Archive for June, 2008

Windows Usability Systematic degradation flame

Wednesday, June 25th, 2008

One of the email threads turned over during the antitrust case at Microsoft contained this wonderful flame of Windows usability by Bill Gates.

In it he complains of the systematic degradation of windows usability.

In particular this gem,

Someone decided to trash the one part of Windows that was usable? The file system is no longer usable. The registry is not usable. This program listing was one sane place but now it is all crapped up.

which admits that they destroyed the filesystem as a usable path is telling. The whole thread, which can be read here is funny in a sort of Dilbert sort of way, and reminds me of what it’s like to work at a giant company. The bit where they blame marketing’s control of everything for the bad user experience rings particularly familiar.

On the Press

Sunday, June 8th, 2008

Dan Rather on the state of the press:

America’s biggest, most important news organizations have, over the past 25 years, fallen prey to merger after merger, acquisition after acquisition… to the point where they are, now, tiny parts of immeasurably larger corporate entities — entities whose primary business often has nothing to do with news. Entities that may, at any given time, have literally hundreds of regulatory issues before multiple arms of the government concerning a vast array of business interests.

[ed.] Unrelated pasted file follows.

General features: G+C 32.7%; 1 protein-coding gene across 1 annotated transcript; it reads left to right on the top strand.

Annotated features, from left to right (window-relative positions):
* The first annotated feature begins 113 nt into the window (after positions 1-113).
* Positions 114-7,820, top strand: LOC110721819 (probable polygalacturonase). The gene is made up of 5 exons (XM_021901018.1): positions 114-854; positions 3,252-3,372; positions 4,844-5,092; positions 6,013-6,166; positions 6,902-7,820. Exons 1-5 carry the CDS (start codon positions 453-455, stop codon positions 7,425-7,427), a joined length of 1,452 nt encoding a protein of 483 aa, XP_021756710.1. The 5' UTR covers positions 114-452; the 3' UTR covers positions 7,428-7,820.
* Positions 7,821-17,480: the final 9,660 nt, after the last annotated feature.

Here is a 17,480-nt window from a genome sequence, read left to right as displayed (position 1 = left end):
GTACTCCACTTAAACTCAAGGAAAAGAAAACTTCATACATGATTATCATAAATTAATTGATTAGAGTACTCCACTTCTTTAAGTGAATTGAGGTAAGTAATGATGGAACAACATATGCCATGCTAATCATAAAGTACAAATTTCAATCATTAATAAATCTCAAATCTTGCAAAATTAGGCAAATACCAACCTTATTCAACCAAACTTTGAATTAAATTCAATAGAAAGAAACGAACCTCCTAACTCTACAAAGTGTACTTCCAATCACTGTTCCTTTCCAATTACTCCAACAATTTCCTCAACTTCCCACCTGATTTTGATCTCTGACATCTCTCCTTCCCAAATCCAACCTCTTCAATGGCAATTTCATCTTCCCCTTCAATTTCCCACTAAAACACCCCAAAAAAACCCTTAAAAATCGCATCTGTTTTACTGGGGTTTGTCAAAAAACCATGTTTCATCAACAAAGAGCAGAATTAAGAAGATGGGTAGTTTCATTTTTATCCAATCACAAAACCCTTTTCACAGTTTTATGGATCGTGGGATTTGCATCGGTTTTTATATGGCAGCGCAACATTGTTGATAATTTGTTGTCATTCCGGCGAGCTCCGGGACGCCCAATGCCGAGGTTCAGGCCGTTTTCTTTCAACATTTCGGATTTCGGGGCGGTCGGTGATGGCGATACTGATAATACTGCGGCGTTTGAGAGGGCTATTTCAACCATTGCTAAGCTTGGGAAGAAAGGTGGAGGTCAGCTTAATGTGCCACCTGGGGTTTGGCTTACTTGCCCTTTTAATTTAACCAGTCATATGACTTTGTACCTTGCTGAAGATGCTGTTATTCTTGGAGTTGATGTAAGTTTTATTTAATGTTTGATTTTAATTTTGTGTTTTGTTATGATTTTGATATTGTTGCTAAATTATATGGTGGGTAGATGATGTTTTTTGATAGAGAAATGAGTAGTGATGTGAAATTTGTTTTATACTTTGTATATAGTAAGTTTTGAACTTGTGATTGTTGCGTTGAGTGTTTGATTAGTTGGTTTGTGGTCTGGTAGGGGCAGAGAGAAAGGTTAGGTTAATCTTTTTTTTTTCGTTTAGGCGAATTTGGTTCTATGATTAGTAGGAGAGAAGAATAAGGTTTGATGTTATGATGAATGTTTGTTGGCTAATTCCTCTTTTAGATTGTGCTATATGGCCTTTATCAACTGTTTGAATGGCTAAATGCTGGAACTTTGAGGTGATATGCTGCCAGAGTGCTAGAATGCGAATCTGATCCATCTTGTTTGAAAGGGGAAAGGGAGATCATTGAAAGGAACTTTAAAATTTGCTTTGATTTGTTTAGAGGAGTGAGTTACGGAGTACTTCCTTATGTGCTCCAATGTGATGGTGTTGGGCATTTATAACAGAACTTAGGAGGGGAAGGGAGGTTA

These are entities that, as publicly held and traded corporations, have as their overall, reigning mandate: Provide a return on shareholder value. Increase profits. And not over time, not over the long haul, but quarterly.

One might ask just where the news fits into this model. And if you really need an answer, you can turn on your television, where you will see the following:

Political analysis reduced to in-studio shouting matches between partisans armed with little more than the day’s talking points.

Precious time and resources wasted on so-called human-interest stories, celebrity fluff, sensationalist trials, and gossip.

A proliferation of “news you can use” that amounts to thinly disguised press releases for the latest consumer products.